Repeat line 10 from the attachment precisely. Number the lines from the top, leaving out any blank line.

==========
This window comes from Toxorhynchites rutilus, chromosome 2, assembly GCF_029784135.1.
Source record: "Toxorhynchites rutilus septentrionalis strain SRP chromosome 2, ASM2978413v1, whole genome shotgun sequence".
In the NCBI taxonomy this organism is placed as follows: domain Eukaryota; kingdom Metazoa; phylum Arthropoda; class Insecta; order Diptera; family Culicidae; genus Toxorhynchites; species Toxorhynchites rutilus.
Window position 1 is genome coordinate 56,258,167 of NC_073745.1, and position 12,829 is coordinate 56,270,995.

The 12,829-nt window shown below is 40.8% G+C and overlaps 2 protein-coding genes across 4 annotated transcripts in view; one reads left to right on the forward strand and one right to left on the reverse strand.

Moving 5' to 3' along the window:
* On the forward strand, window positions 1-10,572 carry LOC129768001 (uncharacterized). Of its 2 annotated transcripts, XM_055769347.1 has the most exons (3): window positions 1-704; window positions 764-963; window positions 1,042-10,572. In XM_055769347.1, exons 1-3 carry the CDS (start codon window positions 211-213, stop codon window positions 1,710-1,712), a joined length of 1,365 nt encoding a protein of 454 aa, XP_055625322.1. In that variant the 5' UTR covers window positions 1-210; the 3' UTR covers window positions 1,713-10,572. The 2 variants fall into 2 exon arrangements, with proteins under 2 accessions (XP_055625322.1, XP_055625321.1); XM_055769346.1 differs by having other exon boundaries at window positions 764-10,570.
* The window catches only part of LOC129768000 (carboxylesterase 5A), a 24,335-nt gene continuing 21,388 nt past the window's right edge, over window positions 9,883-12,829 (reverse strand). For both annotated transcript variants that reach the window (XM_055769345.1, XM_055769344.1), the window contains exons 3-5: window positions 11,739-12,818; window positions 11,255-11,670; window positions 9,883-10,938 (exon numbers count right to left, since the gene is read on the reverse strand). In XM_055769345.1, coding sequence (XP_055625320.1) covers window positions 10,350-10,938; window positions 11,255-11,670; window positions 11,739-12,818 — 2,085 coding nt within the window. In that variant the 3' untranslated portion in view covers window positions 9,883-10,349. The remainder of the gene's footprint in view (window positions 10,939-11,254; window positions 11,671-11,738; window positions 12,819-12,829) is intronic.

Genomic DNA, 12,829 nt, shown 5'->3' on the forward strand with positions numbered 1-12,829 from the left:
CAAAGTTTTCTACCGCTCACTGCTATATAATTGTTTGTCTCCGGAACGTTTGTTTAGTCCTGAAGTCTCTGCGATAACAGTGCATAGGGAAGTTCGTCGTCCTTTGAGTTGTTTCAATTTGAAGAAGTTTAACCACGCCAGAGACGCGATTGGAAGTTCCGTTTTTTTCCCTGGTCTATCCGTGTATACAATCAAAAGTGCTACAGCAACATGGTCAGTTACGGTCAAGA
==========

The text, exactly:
CAAAGTTTTCTACCGCTCACTGCTATATAATTGTTTGTCTCCGGAACGTTTGTTTAGTCCTGAAGTCTCTGCGATAACAGTGCATAGGGAAGTTCGTCGTCCTTTGAGTTGTTTCAATTTGAAGAAGTTTAACCACGCCAGAGACGCGATTGGAAGTTCCGTTTTTTTCCCTGGTCTATCCGTGTATACAATCAAAAGTGCTACAGCAACATGGTCAGTTACGGTCAAGA